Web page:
The prevalence of initials in naming individuals usually stem from cultural influences in the Philippines. It is customary to use initials to refer to prominent figures, such as Presidents and CEOs. I have only scratched the surface on these entities, so feel free to explore around the interactive plot!

LOC embeddings

It is cool that if you squint hard enough, you can see cities in the Philippines arranged in their geographical location—based on their embeddings alone. Of course, there are still inconsistencies: Manila is located at the rightmost portion whereas Bulacan appears in the middle. Why would that be the case? My hunch is that in-country linguistic diversity is still apparent, and somewhat recoverable, through these embeddings. For example, Mindanao is predominantly Muslim, hence affecting naming and proper noun patterns (you’ll often see instances of Muhammad or Al- in Mindanaoan names). These variations borne out of geographical differences may correlate with the linguistic clusters we now see.

My other theory is politics. Although there is a central government, regional politics still dominate. Politicians tend to co-occur with one another in news reports, especially if they belong to the same region. Perhaps these co-occurences caused some of the “geographical separation” we see in our embeddings. Might be fun to explore in the future!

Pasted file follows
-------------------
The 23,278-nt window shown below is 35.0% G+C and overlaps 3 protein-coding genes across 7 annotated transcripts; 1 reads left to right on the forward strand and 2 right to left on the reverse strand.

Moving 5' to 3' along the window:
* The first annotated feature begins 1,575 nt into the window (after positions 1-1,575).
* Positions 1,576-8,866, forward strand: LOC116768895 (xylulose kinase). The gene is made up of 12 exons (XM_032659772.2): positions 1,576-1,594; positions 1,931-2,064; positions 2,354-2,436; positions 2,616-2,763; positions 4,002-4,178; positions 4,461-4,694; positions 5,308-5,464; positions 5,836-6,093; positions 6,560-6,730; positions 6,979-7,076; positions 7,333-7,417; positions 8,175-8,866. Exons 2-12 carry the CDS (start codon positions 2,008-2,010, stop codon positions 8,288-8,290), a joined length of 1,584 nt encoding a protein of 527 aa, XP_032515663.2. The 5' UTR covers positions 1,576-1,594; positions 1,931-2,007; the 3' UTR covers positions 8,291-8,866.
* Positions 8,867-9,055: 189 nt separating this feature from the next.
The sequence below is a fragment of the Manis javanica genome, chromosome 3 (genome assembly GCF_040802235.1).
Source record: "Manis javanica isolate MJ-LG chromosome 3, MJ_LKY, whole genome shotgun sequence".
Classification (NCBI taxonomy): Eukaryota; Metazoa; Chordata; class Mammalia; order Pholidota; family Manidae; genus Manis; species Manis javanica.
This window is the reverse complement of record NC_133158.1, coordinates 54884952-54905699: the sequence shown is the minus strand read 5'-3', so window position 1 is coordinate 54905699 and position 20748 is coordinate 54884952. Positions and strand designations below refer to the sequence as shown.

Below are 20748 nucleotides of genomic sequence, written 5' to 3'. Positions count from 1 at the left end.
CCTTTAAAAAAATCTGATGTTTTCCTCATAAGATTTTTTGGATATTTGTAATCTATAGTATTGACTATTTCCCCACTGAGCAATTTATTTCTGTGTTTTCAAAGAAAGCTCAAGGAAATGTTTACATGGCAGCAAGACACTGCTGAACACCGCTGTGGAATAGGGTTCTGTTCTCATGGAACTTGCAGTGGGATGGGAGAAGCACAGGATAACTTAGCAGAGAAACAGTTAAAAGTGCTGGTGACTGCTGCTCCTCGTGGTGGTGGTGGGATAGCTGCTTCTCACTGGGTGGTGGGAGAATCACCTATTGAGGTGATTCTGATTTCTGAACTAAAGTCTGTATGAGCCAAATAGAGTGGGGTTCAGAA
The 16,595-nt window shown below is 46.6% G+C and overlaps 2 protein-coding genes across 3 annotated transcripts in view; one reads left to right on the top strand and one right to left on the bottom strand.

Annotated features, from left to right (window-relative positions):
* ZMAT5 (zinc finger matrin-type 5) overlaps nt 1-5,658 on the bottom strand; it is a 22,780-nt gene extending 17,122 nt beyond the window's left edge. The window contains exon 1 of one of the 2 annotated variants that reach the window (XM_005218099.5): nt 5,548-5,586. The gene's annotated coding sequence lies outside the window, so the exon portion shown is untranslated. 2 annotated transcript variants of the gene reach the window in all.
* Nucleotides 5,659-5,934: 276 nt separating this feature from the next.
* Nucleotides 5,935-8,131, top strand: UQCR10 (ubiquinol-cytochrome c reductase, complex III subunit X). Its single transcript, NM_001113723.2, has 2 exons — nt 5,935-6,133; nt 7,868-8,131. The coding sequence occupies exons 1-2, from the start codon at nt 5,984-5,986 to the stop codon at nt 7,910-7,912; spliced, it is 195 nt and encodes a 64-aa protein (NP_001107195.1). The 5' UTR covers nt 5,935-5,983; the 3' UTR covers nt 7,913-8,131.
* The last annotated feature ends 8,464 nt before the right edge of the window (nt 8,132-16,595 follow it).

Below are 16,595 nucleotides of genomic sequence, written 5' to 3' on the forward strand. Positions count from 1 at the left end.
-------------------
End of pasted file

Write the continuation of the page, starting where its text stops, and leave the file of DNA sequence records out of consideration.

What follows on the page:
ORG embeddings

It’s nice that most government departments are members of the same cluster. This can lead to improved accuracy in NER tasks, as a model can easily recognize and categorize these entities. Hopefully, this can be a good visual cue that the embeddings have captured the underlying relationships between different organizations. They are similar to PER entities, with the exception that they have a more recognizable orthographic “shape.” For example, most organizations in news reports are acronyms. And so, writers tend to give its full name first, then followed by its shorthand (e.g, XXXXX XXXXX XXX (XXX)).

Final thoughts

Visualizing embeddings is a nice exercise of “examining your data.” Although I have to admit that I have made some huge leaps of logic while explaining my observations above— I’m still getting better at this! In the future, I’m more interested in how these techniques can be applied, and how we can test them via a more empirical approach. For example, we can get LLM embeddings, cluster them together, and examine the outliers. There might be cool applications for correcting annotations or annotating a dataset from scratch. For now, I think this is fun!